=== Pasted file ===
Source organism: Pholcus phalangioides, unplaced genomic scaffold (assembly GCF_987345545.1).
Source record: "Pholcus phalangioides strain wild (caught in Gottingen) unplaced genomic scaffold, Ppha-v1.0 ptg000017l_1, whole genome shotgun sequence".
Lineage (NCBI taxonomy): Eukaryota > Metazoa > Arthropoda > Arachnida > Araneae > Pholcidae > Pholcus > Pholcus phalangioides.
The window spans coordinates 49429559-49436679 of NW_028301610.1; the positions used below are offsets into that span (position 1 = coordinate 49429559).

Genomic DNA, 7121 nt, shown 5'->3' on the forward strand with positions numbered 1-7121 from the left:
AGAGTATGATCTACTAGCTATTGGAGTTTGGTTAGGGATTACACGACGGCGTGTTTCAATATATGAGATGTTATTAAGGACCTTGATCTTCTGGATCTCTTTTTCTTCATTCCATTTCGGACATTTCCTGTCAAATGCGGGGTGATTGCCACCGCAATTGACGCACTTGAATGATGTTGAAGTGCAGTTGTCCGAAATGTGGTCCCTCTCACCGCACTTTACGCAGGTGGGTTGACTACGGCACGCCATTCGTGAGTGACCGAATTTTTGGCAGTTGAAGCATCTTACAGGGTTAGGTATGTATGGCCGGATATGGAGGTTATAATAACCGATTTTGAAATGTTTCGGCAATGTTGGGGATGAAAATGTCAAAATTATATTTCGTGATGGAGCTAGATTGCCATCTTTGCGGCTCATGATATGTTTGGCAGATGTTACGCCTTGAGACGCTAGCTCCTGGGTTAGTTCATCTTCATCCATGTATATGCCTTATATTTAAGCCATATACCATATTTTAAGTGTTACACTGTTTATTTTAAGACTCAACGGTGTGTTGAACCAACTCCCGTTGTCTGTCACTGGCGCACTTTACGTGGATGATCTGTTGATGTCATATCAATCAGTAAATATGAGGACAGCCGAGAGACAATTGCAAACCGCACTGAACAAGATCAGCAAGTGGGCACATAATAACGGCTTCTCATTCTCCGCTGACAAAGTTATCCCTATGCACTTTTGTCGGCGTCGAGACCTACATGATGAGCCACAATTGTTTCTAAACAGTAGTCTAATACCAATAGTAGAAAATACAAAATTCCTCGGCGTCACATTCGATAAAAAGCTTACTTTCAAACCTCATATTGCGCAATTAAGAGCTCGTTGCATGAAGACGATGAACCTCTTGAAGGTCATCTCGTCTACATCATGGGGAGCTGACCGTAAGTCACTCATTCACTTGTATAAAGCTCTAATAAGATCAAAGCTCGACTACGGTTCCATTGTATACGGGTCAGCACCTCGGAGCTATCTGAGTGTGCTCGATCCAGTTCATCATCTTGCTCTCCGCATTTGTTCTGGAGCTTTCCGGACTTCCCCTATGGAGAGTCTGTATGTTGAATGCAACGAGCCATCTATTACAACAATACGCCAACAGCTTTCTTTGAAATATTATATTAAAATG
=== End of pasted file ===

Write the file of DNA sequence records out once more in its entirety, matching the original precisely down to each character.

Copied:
Source organism: Pholcus phalangioides, unplaced genomic scaffold (assembly GCF_987345545.1).
Source record: "Pholcus phalangioides strain wild (caught in Gottingen) unplaced genomic scaffold, Ppha-v1.0 ptg000017l_1, whole genome shotgun sequence".
Lineage (NCBI taxonomy): Eukaryota > Metazoa > Arthropoda > Arachnida > Araneae > Pholcidae > Pholcus > Pholcus phalangioides.
The window spans coordinates 49429559-49436679 of NW_028301610.1; the positions used below are offsets into that span (position 1 = coordinate 49429559).

Genomic DNA, 7121 nt, shown 5'->3' on the forward strand with positions numbered 1-7121 from the left:
AGAGTATGATCTACTAGCTATTGGAGTTTGGTTAGGGATTACACGACGGCGTGTTTCAATATATGAGATGTTATTAAGGACCTTGATCTTCTGGATCTCTTTTTCTTCATTCCATTTCGGACATTTCCTGTCAAATGCGGGGTGATTGCCACCGCAATTGACGCACTTGAATGATGTTGAAGTGCAGTTGTCCGAAATGTGGTCCCTCTCACCGCACTTTACGCAGGTGGGTTGACTACGGCACGCCATTCGTGAGTGACCGAATTTTTGGCAGTTGAAGCATCTTACAGGGTTAGGTATGTATGGCCGGATATGGAGGTTATAATAACCGATTTTGAAATGTTTCGGCAATGTTGGGGATGAAAATGTCAAAATTATATTTCGTGATGGAGCTAGATTGCCATCTTTGCGGCTCATGATATGTTTGGCAGATGTTACGCCTTGAGACGCTAGCTCCTGGGTTAGTTCATCTTCATCCATGTATATGCCTTATATTTAAGCCATATACCATATTTTAAGTGTTACACTGTTTATTTTAAGACTCAACGGTGTGTTGAACCAACTCCCGTTGTCTGTCACTGGCGCACTTTACGTGGATGATCTGTTGATGTCATATCAATCAGTAAATATGAGGACAGCCGAGAGACAATTGCAAACCGCACTGAACAAGATCAGCAAGTGGGCACATAATAACGGCTTCTCATTCTCCGCTGACAAAGTTATCCCTATGCACTTTTGTCGGCGTCGAGACCTACATGATGAGCCACAATTGTTTCTAAACAGTAGTCTAATACCAATAGTAGAAAATACAAAATTCCTCGGCGTCACATTCGATAAAAAGCTTACTTTCAAACCTCATATTGCGCAATTAAGAGCTCGTTGCATGAAGACGATGAACCTCTTGAAGGTCATCTCGTCTACATCATGGGGAGCTGACCGTAAGTCACTCATTCACTTGTATAAAGCTCTAATAAGATCAAAGCTCGACTACGGTTCCATTGTATACGGGTCAGCACCTCGGAGCTATCTGAGTGTGCTCGATCCAGTTCATCATCTTGCTCTCCGCATTTGTTCTGGAGCTTTCCGGACTTCCCCTATGGAGAGTCTGTATGTTGAATGCAACGAGCCATCTATTACAACAATACGCCAACAGCTTTCTTTGAAATATTATATTAAAATG